Memories of a man from Corona

 

His lips the flesh of a plum,

hair springy black broccoli.

Not a teacher, not my lover, a sort of friend.

In his 30s and I only sixteen.

His eyes look at me hungry and wanting.

 

He calls me his, Spanish Nightingale, and I call him

by his name. My name swooshes in his mouth

as if tasting sweet wine.

 

He is enamored with my poetry but teaches me

little about the art of writing.

He teaches me other things instead ¾

How to eat Manhattan clam chowder at

the underground Oyster Bar in Grand Central and

how to get to 125th Street in Harlem alone, without being afraid.

 

He teaches me how to stay rooted in my roots while learning about his.

How to listen for the music the L makes as it passes my open windows,

to search for stars in an onyx city sky in August,

and to love the smell of books, especially old ones.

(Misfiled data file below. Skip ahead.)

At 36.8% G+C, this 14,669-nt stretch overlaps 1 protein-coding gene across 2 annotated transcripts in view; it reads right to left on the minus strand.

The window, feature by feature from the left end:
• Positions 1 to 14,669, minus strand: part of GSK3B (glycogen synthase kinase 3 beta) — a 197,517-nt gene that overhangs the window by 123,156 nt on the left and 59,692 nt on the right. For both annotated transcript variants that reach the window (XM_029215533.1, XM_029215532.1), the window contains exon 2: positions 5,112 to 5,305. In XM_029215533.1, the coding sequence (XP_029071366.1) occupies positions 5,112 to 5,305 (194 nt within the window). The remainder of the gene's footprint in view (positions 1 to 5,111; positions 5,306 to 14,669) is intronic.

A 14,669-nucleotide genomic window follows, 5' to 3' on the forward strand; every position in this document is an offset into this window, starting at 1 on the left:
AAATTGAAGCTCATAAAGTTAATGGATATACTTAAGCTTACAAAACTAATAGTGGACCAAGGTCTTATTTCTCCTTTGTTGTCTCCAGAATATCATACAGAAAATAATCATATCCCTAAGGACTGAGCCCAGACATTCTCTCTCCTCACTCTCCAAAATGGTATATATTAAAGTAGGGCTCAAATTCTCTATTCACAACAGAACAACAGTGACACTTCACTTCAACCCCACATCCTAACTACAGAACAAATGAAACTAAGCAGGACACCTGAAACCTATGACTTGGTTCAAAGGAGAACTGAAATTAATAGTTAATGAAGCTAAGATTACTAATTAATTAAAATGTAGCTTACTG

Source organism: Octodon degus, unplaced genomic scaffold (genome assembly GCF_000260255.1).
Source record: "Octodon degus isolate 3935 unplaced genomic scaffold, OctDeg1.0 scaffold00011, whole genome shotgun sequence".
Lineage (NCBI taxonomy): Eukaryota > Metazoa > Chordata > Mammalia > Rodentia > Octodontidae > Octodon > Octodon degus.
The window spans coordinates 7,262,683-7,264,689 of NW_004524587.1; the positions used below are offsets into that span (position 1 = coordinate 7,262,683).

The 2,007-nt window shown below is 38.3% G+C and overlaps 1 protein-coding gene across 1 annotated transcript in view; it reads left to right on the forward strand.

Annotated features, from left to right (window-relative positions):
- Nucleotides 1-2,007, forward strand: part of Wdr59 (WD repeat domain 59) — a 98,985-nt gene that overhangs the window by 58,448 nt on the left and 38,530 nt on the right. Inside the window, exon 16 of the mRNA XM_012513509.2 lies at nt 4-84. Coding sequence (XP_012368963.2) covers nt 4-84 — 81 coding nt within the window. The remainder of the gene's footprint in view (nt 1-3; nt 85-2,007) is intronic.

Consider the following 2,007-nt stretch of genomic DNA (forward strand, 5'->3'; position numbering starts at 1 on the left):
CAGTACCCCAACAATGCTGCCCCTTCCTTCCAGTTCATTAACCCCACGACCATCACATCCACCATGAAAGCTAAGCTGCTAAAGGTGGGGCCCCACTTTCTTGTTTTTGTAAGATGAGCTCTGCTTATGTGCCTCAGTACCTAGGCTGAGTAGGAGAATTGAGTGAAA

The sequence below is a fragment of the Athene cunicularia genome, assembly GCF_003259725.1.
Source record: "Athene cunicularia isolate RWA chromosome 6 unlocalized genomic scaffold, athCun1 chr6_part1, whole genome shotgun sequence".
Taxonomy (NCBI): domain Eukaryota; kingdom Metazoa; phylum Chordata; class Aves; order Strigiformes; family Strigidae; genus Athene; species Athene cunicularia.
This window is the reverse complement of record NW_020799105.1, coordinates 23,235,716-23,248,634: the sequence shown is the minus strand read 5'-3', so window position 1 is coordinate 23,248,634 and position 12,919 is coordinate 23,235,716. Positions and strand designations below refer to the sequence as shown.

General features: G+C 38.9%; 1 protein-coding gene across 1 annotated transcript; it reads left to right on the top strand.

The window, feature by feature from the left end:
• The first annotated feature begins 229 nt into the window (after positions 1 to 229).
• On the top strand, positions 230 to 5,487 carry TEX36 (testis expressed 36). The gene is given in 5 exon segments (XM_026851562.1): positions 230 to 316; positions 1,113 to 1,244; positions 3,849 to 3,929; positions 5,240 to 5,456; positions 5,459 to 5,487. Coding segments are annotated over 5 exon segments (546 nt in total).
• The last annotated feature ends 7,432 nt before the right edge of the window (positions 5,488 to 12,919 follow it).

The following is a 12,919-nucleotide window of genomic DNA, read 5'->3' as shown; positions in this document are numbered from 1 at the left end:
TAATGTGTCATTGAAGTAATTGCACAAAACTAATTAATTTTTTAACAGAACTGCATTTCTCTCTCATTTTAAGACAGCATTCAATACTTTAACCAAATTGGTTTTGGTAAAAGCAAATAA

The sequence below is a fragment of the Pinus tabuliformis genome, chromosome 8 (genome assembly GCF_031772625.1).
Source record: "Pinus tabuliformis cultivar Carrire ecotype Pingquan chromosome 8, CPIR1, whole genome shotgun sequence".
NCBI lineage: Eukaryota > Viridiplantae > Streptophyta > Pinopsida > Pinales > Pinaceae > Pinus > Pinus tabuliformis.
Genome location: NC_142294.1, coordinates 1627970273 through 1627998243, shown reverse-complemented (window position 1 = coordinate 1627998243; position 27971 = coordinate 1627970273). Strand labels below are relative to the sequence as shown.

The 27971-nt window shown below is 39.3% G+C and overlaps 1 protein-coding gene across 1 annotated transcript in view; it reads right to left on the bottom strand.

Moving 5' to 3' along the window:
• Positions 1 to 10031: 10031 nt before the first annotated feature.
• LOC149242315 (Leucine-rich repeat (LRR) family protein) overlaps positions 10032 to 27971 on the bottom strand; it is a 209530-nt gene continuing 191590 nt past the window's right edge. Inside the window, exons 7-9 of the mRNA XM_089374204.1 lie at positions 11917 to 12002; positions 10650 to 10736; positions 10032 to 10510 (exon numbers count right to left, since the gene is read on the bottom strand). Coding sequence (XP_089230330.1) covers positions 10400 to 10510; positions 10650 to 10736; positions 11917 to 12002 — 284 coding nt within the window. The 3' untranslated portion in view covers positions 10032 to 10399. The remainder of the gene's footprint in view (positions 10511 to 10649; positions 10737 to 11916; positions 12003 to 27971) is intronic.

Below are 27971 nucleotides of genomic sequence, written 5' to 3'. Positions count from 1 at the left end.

More: The taste of a grown man’s lips. How to listen to

Billie Holiday and jazz with my eyes closed, how to tell which is

my heart beat as I am pressed against him; how to find my way home

from his house and back again.

 

He tells me that when I grow up, we’ll have an office with

matching desks where we’ll write, drink wine

and make love (He says he is going to divorce his wife for me).

Dreams of running his fingers through my long, thick, curly hair,

but I am afraid his fingers will tangle and I’d have to take him home.

 

I learn how a man could love a woman’s poetry

although he can’t have her¾ maybe.

 

I can only teach him how to roll a Spanish R.

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